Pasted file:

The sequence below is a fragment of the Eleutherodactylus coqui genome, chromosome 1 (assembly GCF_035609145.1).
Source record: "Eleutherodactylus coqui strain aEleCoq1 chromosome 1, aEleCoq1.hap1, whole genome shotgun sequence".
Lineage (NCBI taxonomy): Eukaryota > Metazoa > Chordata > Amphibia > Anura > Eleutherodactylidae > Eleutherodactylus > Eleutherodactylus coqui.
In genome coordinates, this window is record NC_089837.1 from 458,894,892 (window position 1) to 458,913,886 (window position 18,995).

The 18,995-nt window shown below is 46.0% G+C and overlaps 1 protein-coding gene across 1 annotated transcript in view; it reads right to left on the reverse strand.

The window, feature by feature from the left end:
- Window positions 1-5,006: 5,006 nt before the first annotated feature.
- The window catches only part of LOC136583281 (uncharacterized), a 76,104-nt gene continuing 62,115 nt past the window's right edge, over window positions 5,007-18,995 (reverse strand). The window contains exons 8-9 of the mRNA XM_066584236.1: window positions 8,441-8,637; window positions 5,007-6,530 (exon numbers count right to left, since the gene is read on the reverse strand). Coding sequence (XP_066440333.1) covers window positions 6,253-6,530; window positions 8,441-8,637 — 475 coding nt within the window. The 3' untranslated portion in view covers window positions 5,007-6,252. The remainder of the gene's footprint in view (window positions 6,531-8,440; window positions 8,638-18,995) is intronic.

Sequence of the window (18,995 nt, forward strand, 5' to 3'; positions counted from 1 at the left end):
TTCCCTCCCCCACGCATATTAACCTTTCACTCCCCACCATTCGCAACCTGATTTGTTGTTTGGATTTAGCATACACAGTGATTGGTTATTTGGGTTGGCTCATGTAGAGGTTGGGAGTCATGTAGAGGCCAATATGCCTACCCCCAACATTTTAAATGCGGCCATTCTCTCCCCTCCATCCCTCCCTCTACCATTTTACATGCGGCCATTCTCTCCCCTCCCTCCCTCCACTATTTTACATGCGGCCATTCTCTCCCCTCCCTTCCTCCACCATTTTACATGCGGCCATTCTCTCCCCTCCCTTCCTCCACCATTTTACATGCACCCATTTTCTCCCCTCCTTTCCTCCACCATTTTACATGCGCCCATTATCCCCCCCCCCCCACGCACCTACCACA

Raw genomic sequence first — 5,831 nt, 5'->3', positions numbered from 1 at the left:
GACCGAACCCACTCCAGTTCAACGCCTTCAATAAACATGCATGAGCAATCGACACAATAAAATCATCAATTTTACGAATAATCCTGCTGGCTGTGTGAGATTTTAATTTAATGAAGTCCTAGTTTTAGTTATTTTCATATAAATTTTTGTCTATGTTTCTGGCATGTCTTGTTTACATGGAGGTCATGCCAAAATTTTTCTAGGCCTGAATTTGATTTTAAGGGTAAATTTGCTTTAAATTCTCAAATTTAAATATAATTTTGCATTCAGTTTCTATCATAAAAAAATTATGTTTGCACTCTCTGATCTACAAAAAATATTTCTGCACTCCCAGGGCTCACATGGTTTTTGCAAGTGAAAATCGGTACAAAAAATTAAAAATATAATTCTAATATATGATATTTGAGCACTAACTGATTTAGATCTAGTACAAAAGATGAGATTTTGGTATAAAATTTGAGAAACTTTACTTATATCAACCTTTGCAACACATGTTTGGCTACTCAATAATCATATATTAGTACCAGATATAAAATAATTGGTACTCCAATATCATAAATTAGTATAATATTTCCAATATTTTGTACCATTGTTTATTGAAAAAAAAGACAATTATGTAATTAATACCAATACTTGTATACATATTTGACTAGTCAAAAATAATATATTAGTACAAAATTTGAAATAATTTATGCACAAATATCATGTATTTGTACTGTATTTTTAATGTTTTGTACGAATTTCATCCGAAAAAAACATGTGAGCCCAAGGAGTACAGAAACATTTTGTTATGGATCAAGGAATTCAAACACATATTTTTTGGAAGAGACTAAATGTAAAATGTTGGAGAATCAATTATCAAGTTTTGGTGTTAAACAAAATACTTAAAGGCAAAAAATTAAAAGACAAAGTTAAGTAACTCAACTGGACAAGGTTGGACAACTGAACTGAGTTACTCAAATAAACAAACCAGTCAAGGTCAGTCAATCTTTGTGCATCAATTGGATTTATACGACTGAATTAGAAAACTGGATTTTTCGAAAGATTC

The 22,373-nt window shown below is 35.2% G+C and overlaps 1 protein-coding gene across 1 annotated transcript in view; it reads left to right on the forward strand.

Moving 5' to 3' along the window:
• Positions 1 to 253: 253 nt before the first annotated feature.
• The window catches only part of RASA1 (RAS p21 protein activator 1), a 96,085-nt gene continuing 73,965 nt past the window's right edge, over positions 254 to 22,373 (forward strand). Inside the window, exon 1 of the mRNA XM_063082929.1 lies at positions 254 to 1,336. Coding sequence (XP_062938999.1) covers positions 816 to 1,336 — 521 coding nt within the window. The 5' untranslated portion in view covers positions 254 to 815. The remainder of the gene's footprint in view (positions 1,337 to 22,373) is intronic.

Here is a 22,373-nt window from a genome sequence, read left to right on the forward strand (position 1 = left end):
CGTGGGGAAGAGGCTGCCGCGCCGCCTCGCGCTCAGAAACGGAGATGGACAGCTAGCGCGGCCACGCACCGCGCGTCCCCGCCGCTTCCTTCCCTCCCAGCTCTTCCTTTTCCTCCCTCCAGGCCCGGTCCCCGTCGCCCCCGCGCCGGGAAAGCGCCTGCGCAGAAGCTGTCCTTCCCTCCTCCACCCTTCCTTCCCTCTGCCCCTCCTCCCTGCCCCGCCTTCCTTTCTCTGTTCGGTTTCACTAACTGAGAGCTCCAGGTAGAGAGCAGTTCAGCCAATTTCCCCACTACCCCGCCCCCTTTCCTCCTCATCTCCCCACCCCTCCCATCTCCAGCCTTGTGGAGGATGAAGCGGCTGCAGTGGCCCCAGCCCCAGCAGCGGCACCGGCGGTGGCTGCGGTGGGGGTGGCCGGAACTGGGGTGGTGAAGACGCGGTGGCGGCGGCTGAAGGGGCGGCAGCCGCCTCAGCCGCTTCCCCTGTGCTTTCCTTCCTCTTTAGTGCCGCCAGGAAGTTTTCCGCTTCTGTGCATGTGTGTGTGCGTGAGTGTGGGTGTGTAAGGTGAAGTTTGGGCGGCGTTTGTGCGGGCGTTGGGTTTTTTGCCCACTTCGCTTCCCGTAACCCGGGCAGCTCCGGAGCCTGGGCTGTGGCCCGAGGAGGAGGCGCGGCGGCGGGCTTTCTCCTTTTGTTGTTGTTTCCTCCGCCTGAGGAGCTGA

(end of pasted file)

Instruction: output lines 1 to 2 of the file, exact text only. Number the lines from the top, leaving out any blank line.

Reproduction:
The sequence below is a fragment of the Eleutherodactylus coqui genome, chromosome 1 (assembly GCF_035609145.1).
Source record: "Eleutherodactylus coqui strain aEleCoq1 chromosome 1, aEleCoq1.hap1, whole genome shotgun sequence".